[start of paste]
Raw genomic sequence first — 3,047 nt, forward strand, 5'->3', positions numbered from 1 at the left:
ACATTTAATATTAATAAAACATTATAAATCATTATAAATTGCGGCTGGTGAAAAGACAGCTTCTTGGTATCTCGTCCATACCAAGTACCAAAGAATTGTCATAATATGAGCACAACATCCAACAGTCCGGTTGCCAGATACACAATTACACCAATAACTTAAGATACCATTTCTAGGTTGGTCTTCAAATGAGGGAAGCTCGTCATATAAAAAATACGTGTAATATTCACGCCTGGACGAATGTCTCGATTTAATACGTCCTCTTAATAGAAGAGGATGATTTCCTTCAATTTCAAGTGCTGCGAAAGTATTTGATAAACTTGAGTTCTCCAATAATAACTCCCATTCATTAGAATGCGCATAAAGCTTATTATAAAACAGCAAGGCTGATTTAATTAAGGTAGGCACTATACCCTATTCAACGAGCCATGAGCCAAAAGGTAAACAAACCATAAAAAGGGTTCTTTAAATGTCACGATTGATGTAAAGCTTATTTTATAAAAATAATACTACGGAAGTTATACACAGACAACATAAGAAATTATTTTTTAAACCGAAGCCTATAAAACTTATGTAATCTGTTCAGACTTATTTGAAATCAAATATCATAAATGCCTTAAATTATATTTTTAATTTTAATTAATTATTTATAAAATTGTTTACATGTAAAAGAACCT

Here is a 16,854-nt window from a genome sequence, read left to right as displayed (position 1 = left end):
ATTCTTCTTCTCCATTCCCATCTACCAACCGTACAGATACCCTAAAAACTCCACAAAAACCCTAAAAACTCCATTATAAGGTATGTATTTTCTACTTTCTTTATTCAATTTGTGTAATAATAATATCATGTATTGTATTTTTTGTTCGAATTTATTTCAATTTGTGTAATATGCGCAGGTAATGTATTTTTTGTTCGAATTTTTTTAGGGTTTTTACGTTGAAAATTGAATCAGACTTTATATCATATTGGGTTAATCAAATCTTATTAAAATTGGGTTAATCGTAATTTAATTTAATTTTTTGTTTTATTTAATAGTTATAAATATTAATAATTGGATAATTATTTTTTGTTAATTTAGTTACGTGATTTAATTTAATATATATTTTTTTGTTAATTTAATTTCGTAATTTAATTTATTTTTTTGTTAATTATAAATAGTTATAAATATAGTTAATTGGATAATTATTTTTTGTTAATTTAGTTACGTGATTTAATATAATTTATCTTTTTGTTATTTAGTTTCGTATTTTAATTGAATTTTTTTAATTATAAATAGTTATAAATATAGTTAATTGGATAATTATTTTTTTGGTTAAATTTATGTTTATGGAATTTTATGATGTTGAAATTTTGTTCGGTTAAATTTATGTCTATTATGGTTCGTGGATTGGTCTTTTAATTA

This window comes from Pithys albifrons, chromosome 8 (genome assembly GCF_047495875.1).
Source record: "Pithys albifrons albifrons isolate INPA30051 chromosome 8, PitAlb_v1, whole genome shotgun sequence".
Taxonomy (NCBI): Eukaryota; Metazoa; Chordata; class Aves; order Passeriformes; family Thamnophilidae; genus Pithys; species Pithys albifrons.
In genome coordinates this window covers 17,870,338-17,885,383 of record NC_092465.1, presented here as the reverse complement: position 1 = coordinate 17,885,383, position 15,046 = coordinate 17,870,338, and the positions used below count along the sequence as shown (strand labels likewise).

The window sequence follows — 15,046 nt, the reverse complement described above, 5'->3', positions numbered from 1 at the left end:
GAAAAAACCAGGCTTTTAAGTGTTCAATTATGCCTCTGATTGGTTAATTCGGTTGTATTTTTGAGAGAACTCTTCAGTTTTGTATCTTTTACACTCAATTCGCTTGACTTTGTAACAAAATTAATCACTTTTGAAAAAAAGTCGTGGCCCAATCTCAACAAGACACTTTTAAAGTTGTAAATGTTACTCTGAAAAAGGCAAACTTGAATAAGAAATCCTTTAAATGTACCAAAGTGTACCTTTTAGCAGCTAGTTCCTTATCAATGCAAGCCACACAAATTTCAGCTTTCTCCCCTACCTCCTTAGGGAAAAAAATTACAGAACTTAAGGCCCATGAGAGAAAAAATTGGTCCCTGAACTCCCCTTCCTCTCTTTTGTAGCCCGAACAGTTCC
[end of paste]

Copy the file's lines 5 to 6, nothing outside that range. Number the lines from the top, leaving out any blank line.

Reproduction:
This window comes from Pithys albifrons, chromosome 8 (genome assembly GCF_047495875.1).
Source record: "Pithys albifrons albifrons isolate INPA30051 chromosome 8, PitAlb_v1, whole genome shotgun sequence".